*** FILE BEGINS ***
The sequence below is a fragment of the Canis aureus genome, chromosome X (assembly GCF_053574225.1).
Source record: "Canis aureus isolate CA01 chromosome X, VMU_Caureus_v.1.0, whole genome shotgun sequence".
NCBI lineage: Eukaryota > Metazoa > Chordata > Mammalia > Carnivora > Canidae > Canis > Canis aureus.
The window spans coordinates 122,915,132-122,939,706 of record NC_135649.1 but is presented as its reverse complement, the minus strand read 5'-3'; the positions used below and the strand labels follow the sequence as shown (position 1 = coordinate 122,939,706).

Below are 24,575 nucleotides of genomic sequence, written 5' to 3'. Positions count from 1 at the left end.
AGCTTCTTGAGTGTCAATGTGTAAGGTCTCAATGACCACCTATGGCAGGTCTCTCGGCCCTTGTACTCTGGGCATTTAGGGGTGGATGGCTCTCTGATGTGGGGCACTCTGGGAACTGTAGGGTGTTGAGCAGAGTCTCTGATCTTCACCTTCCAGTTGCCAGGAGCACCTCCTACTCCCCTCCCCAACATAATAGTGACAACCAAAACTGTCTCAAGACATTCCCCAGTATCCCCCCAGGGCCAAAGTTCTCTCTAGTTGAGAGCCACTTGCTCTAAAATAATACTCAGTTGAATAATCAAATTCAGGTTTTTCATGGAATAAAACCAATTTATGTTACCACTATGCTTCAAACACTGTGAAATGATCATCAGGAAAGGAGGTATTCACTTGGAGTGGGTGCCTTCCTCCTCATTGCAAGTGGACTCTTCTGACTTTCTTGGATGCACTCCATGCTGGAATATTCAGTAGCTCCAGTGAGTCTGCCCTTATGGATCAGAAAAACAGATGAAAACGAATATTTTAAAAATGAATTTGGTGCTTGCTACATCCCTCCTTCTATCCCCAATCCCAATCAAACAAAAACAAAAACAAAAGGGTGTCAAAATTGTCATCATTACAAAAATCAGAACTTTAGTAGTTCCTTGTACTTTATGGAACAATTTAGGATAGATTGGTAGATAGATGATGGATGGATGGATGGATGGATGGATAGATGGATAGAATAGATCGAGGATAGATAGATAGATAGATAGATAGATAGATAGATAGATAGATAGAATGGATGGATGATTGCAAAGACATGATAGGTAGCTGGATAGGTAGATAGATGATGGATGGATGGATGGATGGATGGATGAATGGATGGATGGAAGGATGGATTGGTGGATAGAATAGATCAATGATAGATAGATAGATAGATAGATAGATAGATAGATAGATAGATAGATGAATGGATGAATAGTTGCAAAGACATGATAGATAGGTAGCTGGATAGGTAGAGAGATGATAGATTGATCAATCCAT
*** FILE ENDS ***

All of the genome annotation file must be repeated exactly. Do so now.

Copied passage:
The sequence below is a fragment of the Canis aureus genome, chromosome X (assembly GCF_053574225.1).
Source record: "Canis aureus isolate CA01 chromosome X, VMU_Caureus_v.1.0, whole genome shotgun sequence".
NCBI lineage: Eukaryota > Metazoa > Chordata > Mammalia > Carnivora > Canidae > Canis > Canis aureus.
The window spans coordinates 122,915,132-122,939,706 of record NC_135649.1 but is presented as its reverse complement, the minus strand read 5'-3'; the positions used below and the strand labels follow the sequence as shown (position 1 = coordinate 122,939,706).

Below are 24,575 nucleotides of genomic sequence, written 5' to 3'. Positions count from 1 at the left end.
AGCTTCTTGAGTGTCAATGTGTAAGGTCTCAATGACCACCTATGGCAGGTCTCTCGGCCCTTGTACTCTGGGCATTTAGGGGTGGATGGCTCTCTGATGTGGGGCACTCTGGGAACTGTAGGGTGTTGAGCAGAGTCTCTGATCTTCACCTTCCAGTTGCCAGGAGCACCTCCTACTCCCCTCCCCAACATAATAGTGACAACCAAAACTGTCTCAAGACATTCCCCAGTATCCCCCCAGGGCCAAAGTTCTCTCTAGTTGAGAGCCACTTGCTCTAAAATAATACTCAGTTGAATAATCAAATTCAGGTTTTTCATGGAATAAAACCAATTTATGTTACCACTATGCTTCAAACACTGTGAAATGATCATCAGGAAAGGAGGTATTCACTTGGAGTGGGTGCCTTCCTCCTCATTGCAAGTGGACTCTTCTGACTTTCTTGGATGCACTCCATGCTGGAATATTCAGTAGCTCCAGTGAGTCTGCCCTTATGGATCAGAAAAACAGATGAAAACGAATATTTTAAAAATGAATTTGGTGCTTGCTACATCCCTCCTTCTATCCCCAATCCCAATCAAACAAAAACAAAAACAAAAGGGTGTCAAAATTGTCATCATTACAAAAATCAGAACTTTAGTAGTTCCTTGTACTTTATGGAACAATTTAGGATAGATTGGTAGATAGATGATGGATGGATGGATGGATGGATGGATAGATGGATAGAATAGATCGAGGATAGATAGATAGATAGATAGATAGATAGATAGATAGATAGATAGAATGGATGGATGATTGCAAAGACATGATAGGTAGCTGGATAGGTAGATAGATGATGGATGGATGGATGGATGGATGGATGAATGGATGGATGGAAGGATGGATTGGTGGATAGAATAGATCAATGATAGATAGATAGATAGATAGATAGATAGATAGATAGATAGATAGATGAATGGATGAATAGTTGCAAAGACATGATAGATAGGTAGCTGGATAGGTAGAGAGATGATAGATTGATCAATCCAT